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Video transcript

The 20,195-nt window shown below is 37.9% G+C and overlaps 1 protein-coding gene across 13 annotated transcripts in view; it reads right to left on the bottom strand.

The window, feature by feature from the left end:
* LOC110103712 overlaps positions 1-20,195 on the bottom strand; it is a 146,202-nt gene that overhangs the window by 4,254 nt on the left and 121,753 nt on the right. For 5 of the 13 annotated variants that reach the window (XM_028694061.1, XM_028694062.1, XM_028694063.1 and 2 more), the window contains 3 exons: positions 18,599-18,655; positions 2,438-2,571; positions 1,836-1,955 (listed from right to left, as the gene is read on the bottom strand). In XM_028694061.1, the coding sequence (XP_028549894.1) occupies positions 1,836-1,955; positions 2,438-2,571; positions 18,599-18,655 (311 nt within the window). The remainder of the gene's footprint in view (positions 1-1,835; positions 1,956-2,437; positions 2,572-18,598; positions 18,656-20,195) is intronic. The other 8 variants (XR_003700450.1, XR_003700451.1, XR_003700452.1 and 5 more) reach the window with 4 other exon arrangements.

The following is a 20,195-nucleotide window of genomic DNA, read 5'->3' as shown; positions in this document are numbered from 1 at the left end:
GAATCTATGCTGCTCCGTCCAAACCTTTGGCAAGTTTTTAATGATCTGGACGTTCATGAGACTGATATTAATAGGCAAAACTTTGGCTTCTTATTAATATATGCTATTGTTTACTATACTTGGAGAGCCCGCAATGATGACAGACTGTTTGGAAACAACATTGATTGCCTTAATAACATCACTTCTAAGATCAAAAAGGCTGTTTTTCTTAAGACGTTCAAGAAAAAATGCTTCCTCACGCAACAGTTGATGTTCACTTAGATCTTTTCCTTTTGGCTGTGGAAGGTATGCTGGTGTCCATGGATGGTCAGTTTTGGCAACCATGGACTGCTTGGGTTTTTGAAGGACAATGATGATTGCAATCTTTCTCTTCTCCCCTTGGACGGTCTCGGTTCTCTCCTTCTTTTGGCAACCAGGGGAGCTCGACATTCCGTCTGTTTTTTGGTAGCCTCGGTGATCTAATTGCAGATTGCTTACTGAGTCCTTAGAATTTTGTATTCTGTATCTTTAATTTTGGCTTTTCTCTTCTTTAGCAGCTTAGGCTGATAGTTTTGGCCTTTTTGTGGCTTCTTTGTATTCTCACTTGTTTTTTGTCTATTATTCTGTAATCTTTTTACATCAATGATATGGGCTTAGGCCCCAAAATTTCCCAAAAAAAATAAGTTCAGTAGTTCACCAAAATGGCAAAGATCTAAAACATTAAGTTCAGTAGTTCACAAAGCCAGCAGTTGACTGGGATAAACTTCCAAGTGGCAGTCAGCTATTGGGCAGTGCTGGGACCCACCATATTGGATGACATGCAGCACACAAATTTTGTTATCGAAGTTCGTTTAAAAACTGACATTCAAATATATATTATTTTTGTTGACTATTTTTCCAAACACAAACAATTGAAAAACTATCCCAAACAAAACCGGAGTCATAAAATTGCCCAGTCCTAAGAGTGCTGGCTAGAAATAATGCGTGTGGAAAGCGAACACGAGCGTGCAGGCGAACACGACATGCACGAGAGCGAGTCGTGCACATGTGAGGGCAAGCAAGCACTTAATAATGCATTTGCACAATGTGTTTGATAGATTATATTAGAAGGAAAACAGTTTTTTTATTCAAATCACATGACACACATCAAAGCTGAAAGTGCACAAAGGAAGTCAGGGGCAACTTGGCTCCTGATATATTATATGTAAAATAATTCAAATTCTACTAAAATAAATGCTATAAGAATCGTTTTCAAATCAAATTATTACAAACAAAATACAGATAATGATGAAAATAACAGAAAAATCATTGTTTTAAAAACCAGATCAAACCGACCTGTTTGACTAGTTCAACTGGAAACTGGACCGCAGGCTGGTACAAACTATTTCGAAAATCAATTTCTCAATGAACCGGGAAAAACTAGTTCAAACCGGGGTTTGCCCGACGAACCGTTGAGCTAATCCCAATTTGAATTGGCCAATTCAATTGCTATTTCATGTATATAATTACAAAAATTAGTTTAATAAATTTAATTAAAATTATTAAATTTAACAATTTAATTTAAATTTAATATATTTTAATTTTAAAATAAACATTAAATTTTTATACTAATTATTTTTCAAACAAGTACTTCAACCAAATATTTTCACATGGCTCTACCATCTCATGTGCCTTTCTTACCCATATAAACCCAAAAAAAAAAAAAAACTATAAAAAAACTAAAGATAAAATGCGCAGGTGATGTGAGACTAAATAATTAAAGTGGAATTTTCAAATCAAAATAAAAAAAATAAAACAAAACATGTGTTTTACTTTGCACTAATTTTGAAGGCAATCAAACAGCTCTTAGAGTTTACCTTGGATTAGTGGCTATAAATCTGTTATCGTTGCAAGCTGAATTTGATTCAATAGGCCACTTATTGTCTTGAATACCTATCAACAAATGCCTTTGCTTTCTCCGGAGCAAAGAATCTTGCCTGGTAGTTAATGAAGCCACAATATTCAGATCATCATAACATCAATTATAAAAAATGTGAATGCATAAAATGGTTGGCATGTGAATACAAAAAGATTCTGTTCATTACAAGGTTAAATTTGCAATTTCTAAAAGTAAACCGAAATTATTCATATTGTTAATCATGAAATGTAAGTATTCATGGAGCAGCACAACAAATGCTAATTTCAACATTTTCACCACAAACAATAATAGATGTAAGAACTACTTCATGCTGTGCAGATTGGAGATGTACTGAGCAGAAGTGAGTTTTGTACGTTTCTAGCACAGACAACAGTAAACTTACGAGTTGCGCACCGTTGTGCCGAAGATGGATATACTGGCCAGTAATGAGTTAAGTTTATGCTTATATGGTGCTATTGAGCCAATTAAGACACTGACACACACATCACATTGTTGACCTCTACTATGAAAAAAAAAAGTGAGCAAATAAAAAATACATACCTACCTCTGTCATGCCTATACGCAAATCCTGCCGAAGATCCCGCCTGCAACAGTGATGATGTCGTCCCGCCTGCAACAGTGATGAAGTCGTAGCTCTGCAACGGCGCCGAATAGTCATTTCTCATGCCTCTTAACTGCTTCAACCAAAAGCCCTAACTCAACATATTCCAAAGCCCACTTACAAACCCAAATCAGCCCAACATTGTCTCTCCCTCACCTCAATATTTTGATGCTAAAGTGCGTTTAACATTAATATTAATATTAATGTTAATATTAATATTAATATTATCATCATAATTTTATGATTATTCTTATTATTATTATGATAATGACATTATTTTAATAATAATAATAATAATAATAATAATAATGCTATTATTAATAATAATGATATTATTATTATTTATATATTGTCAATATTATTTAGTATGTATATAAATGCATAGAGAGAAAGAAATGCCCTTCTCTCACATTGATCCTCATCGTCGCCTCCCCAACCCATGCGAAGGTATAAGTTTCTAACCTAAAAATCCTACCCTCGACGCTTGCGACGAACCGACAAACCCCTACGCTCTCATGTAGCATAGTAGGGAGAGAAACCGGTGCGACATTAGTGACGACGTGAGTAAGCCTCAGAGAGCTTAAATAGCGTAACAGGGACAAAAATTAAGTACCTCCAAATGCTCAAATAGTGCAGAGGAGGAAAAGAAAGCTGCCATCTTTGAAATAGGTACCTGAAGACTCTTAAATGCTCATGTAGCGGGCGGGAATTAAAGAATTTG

Let's think about the pay off diagram for just owning the stock or we can say "going long the stock", which is really just owning it. If we think about just the underlying asset value and we're talking about the value at some date and, you know, and traditionally we're talking about some maturity date for some options, but the value at maturity but at some date we have in our mind. So if we're thinking about just the value, if on that date the underlying stock price is 50, then the value of holding the stock is going to be 50. If the value of the underlying stock is 0, then the value of owning stock is going to be 0. If the value of the underlying stock is 70, then the value of the stock is going to be 70. So you just have this very simple line payoff diagram. It's just whatever the underlying stock price, that is the value of the asset because you just own the stock. If you think about it from a profit and loss point of view, you break even if on that day since you're paying $50 per share for it today, if on whatever day we're talking about, the stock price at some future date, at maturity for some ... for some type of option. You paid 50. If the value is 50, then you're at break even. If the value is at 0, then you just lost $50. So you're going to be at -50 over here. If the value of the stock price on that day goes to 60, 70, 80, 90, 100, then you just made $50. So it's going to be this point right up here. Your profit will be 50. So you see, a payoff diagram that looks something like this. And once again, the only difference between this payoff diagram and that payoff diagram is that this one right here is shifted down by $50 to incorporate the price that you paid for it. Now, let's say this is what happens if you just buy the stock and let's say you want to buy the stock and let's say, you want to buy the stock, but you want to mitigate your downside risk. You want to buy some insurance on your stock. You want to mitigate the downside. So what you can do is, you can literally just also buy a put option, maybe with a strike price right at $50. You want to mitigate your downside if the stock goes below 50 and if you do that and I'll only do it on this payoff diagram, you could just shift it down for this one. What would it look like? Well, just the put options payoff diagram looks like this. We've already drawn. Let me try to do that in the color of the put option. We've already done that in a previous video. It looks something like this. If the underlying stock price is 0, then the put option is worth 50 because you can buy it for 0 ... Buy the stock for 0 and then you have the right to sell it for 50 and then the value of the put option is worthless if the stock can actually be sold for 50, then you wouldn't exercise the put option. But what happens if you own both? If you own both at maybe the maturity of the option, if the stock is worth 0, your stock part is worth 0 but the option is worth 50, so the combination is going to be worth 50. If the stock is worth 25 ... If the stock is worth 25, then the put option is also worth 25. So if you own both of them, the combination is going to be worth 50. If the stock is worth 50, the put option is worth 0. You own the combination is going to be worth 50. Anything above 50, the put option is just worth 0 but then you have the value of the stock. So the stock + the put would look like this payoff diagram, would just look like this payoff diagram right over here. So when you look at this, what happened is we'll get all of the upside if the stock goes above 50, but we've mitigated our downside. This is ... This right here is the stock + the put option. And what you see here is the put is acting as insurance. When people talk about buying insurance on a position, they're usually talking about buying a put option. And of course if we were to draw the same graph over here we would shift it down by the amount you pay for the stock and for the $10 that you're paying for the put option. So, you would shift this graph down by $60 because that's what it pays ... what it costs to go into this position.